It was recently announced that new oil finds were the lowest they'd been in six decades.
This could have big ramifications. It takes years, for example, to bring an offshore oil field to production. From the time of discovery, there are many moving parts to bring it all together. It's a hefty investment in time, money, and equipment, a daunting logistics hurdle.
Yet, thanks to the oil crash of late 2014, oil companies have dramatically cutting back on their exploration budgets because the economics of the market right now don't justify it. But that suggests that with demand outrunning supply and the long time it takes to bring a field online, there is a bullish thesis for investors here.
In this clip from the Industry Focus: Energy podcast, Motley Fool analysts Sean O'Reilly and Taylor Muckerman go over the numbers, what they'll mean for the economy in the coming years, and why long-term investors might want to take note.
A transcript follows the video.
This podcast was recorded on Jun. 2, 2016.
Sean O'Reilly: A recent piece on Bloomberg noted that oil finds are at a six -- that's right, six -- decade low.
Taylor Muckerman: How many years is that? 60?
O'Reilly: It went back to 1952, the last time the world found this low amount of oil. And it's actually rather large. It was 12.1 billion barrels of oil equivalent, that did include gas.
Muckerman: That did include gas?
Muckerman: Yeah, barrels equivalent of oil. The mix of that was predominantly natural gas.
O'Reilly: Yeah, I'm sure. The article also noted that it definitely lends credence to the idea that we could be long-term undersupplied, because it takes 5-10 years to get all that stuff online. This is not ideal right now.
Muckerman: Yeah. We talk about the quickness that you can bring a shale oil to market, and that's just not the case with the majority of oils in the world, predominantly with the oil they found last year, leaning more heavily toward offshore, which, you're looking at at least seven years to develop, and a much higher cost per barrel that is needed as a hurdle rate to even justify getting those projects.
O'Reilly: That's just it. With all these reserves, but especially for the offshore stuff, once you find it, all your work is still ahead of you.
Muckerman: Absolutely. You have to contract the rig, you have to drill test oils and development oils, and then you have to produce it, you have to coordinate the tankers to distribute it, get the pipelines going. It's a process, which is why seven years is the average.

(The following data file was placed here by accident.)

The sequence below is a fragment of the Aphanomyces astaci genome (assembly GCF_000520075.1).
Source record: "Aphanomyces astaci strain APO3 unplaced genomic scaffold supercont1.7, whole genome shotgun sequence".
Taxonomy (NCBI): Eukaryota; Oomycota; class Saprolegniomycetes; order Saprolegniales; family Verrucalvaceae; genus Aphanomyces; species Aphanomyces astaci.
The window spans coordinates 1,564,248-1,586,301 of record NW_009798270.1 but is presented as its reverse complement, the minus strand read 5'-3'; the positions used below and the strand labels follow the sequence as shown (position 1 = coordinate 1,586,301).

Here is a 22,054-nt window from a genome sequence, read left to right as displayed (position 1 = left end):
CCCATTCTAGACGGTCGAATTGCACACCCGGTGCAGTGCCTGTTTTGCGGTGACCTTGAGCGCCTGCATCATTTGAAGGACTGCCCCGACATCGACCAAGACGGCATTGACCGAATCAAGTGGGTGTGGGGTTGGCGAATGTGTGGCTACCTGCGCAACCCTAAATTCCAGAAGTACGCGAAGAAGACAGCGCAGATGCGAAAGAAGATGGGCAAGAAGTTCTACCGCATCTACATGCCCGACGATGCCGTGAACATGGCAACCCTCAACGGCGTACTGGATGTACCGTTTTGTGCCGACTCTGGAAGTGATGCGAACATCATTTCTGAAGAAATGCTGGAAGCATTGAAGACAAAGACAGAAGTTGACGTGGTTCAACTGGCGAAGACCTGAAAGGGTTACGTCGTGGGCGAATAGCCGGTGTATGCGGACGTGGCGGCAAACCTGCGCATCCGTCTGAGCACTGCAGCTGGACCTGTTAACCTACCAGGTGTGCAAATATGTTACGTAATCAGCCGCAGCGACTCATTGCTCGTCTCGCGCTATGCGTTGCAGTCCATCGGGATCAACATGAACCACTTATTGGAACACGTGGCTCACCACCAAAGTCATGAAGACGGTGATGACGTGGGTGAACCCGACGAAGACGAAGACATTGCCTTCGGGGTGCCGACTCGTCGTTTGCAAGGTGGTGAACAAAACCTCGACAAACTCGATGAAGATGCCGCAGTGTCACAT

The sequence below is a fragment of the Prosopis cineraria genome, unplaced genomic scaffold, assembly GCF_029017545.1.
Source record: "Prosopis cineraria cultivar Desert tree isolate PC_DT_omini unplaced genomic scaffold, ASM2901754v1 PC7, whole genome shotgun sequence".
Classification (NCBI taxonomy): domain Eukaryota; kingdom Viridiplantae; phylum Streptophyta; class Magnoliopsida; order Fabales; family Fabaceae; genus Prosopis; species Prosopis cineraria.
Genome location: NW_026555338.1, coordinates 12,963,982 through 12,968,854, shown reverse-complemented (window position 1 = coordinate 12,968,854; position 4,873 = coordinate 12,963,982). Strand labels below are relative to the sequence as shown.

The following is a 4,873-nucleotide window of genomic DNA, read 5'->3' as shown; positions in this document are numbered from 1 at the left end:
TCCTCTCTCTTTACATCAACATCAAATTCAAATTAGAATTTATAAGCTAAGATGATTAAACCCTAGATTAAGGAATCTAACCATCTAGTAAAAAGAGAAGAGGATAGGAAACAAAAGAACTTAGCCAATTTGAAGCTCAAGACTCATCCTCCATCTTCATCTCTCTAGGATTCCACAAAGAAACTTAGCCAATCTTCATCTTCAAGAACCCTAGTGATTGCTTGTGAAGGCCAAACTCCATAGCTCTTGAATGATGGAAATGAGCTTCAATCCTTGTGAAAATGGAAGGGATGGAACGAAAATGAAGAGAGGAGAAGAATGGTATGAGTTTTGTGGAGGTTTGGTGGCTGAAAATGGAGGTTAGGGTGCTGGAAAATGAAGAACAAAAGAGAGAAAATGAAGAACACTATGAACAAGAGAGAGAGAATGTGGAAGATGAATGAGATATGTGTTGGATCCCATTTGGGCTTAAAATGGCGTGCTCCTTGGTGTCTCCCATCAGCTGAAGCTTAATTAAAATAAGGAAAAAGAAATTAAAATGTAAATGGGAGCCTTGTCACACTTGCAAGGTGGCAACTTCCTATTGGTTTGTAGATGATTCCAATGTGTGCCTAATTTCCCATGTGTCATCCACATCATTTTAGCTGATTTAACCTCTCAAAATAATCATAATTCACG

O'Reilly: Yeah, 5-10, seven. Last show, you mentioned how you thought offshore is going to be increasingly important in the decades ahead. Does this, the fact that we're finding less oil than we have in six decades ... God, what was going on in 1952?
Muckerman: I wasn't here.
O'Reilly: JFK I don't even think was a freshman Congressman. Jeez. Anyway. Does this add to the bull case for oil?
Muckerman: Not going to try to predict prices, but supply, less than demand? You would imagine that prices would go up. Definitely a longer-term play than what people are talking about in investing in oil right now, because everyone is so excited about the prospects of rising prices now. But we could see prices fall again in the near term. But long-term, if you don't have the product, then it could be a five-year chart that looks really great for long-term investors, rather than a one-year chart.
O'Reilly: Final thing in that article that jumped out at me, it noted that exploration spending in 2015 was down 45% from 2013. My reaction was actually: "That's it?"
Muckerman: Especially this year, too. You see the stats this year compared to 2013, it's going to be down even more than that. The crisis has not abated in terms of company upstream spending. That's not just for oil. You see projects with coal export terminals being shelved, you see natural gas pipelines being shelved. Two in particular in the Northeast.
O'Reilly: What was it, Kinder Morgan (NYSE:KMI) a few months ago actually shelved a few pipelines or something like that?
Muckerman: One of them in the Northeast, I believe, was a several billion dollar project. That area is really struggling when it comes to prices for natural gas, when you talk about New York and New England. They're paying, sometimes, close to 50% more than the national average just because the distribution networks aren't there. That's a little bit to do with government and environmental activists coming in and stopping that. Companies want to invest there, they're just finding it difficult, so they're abandoning or postponing a lot of these projects.